What to REALLY Expect When You’re Expecting

Jess Dickison, a tired single mom. Jul 29, 2022

5 things I wish someone had told me pre-baby

1. That mom bod tho.

99.9% of women do not give birth and immediately look like Gisele Bundchen. She also said childbirth doesn’t hurt, convince me she isn’t an alien. I remember expecting to look exactly as I did nine months prior and the disappointment that came with looking more like a turtle without its shell, who also got brutally clawed by a lion. Then after feeling sorry for myself a bit, I realized something. My body grew an ENTIRE HUMAN BEING. A head. Eyes. A nose. Limbs. Bones. The works. Not everyone is lucky enough to say they’ve done that, and it’s a privilege to have been able to do so. So, I flipped that self-loathing internal dialog and now am a proud member of the #mombodclub. This body did WERK and did it well, so if you’re feeling self-conscious post-birth, please remind yourself of the above and turn your internal dialog into Paris Hilton whenever you look in the mirror because babe - that’s hot.

2. You’ll be so, so constipated.

Listen, we’ve all been there before. Picture the last time you were so backed up you thought you were going to die on the toilet seat, and times that by at least 20. Do yourself a massive favor, stock all the way up on some stool softeners, and try to keep yourself hydrated. Here’s a helpful link fully loaded (pun intended) with medically reviewed tips: Everything You Need to Know About Postpartum Poop

3. You’ll be stressed AF those first few weeks.

The "baby blues" are no joke, and your body is literally in mama-bear survival mode. Even with family and friends there to help, the racing thoughts and brain fog are also still (unfortunately) very much there. (It's normal, don't worry, babe!) I remember all too clearly the day the L&D nurses cleared me to go home and that wave of fear washing over my entire body, realizing that it was all on me to keep this sweet Lil poop machine alive.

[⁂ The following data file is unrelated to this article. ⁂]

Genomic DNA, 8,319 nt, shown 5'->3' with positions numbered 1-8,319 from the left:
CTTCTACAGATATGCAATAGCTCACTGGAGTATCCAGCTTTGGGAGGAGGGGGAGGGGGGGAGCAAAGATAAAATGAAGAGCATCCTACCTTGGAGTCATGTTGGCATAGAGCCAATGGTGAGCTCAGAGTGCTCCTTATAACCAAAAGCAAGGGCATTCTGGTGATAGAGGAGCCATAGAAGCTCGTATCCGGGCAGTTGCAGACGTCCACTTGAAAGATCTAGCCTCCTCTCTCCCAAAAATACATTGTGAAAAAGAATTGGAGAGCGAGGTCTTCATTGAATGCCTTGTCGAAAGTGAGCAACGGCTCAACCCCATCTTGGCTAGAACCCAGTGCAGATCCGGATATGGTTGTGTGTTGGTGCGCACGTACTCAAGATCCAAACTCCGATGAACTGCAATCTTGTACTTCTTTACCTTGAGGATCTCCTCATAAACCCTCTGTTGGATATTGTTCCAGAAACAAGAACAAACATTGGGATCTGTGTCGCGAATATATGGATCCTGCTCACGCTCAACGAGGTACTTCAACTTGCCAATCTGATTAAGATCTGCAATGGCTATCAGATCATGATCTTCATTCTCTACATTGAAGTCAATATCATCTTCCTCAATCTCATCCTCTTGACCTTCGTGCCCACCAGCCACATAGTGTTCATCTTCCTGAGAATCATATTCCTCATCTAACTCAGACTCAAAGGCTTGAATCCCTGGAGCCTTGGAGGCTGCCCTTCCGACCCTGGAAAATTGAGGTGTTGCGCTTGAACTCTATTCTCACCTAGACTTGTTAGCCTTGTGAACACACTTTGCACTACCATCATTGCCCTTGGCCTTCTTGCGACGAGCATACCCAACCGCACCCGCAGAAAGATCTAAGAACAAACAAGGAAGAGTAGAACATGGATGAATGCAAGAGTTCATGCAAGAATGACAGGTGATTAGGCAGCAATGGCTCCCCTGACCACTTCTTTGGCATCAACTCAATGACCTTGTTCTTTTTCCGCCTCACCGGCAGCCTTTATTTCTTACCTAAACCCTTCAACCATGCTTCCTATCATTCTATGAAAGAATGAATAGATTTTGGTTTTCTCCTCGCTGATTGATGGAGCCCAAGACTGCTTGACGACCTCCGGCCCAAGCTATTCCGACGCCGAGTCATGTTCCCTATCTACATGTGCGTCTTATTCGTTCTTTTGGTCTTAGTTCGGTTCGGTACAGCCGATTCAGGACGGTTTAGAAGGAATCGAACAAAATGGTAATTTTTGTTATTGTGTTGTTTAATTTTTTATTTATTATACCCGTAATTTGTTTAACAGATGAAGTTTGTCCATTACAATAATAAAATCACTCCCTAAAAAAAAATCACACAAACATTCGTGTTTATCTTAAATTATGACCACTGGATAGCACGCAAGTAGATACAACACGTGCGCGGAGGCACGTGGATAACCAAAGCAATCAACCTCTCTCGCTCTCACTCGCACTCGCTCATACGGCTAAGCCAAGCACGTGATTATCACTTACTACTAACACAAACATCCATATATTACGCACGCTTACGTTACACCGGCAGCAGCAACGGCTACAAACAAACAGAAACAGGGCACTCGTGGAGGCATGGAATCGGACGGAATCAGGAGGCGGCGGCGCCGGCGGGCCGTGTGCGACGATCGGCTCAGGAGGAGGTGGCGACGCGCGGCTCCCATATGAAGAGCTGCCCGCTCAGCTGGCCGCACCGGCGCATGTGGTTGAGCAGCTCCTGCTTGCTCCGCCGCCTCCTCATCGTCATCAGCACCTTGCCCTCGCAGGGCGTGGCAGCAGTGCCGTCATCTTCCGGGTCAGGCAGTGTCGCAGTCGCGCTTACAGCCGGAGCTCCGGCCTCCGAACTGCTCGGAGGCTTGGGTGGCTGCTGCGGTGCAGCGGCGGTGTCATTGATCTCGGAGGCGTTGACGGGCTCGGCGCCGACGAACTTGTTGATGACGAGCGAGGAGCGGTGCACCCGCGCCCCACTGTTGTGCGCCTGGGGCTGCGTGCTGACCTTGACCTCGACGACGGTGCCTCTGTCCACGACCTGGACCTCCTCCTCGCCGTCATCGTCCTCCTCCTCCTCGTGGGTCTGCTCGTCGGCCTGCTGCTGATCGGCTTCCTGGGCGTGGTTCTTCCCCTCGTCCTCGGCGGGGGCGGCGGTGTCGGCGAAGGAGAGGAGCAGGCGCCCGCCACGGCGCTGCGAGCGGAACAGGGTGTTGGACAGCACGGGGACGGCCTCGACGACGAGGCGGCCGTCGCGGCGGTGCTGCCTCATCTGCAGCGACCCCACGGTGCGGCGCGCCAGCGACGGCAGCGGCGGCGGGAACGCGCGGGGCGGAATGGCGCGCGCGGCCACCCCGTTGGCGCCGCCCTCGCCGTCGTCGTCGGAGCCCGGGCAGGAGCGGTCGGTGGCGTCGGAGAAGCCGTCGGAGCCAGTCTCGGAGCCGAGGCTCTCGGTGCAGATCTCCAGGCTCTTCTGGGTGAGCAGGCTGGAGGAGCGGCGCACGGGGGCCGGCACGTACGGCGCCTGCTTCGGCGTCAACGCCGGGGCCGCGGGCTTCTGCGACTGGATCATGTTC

Nobody talks about the loneliness that comes after bringing your new bundle of joy home for the first time. It's an all-consuming, overwhelming, and scary new job that you're trying to navigate, which is a new routine that takes time to adjust. After the first few weeks, your body is mostly recovered, and after you get into the swing of things - it's not so bad, I promise! But, with that being said - postpartum depression is a real b*tch, and if you need help (like, not your mom's help), there are so many excellent resources out there! My favorite, 7 Cups, which ranges from $0-$150 per month (the $150 includes a licensed therapist), is an online platform that offers 24/7 support, regardless of whether you can afford therapy. Their community forums and chat support are 24/7 and include peer-to-peer support, which will match you with available listeners when you need to talk. It's a 10/10 from me, dawg.

4. You will be terrified to leave your house.

After you've recovered a bit and your battle wounds are healed, you'll eventually need to leave the house to get some sunshine and interact with the outside world again. Pre-baby, I wouldn't even think twice about going anywhere and everywhere. Post-baby, not so much the case. We needed groceries, so after about three weeks of total isolation - I gave myself the pep talk of all pep talks, put on my suit of armor (leggings, a pad that may as well have been a diaper it was so big, a nursing bra stuffed with reusable nursing pads, and a hoodie) and got us into the car. The racing thoughts of "what if she has a blowout in the store" and "what if I crash the car" even down to "is she too hot? Too cold? Did I buckle her in the right way?" I want you to know, after those first few trips of white-knuckling that steering wheel and neurotically checking your mirror to make sure they're still breathing - it DOES get easier, and you'll be slingin' that babe around everywhere with you once you find that comfort zone. Just keep reminding yourself that meth heads keep babies alive. If they can do it, SO CAN WE. (Or another mantra, that was just my go-to.) Hot tip: stay comfy, mama; nobody cares. They will be looking at your precious babe instead. Make sure your diaper bag is stocked with the necessities, and you'll both be just fine.

5. All the emotions.

Through the good, the bad, and the ugly, you will always have a mini-you who will forever be your ride-or-die. While they will have 0 problem humbling you, (looking @ you, toddlers) they’ll also teach you love, empathy, and patience like you’ve never had before. Watching your sweet teeny babe growing before your eyes and finding their own quirky personality is truly one of the most amazingly mind-bending experiences, and while yes - they will find and push every single one of your buttons, the bond and deep rooted love that comes with parenthood is truly unmatched.

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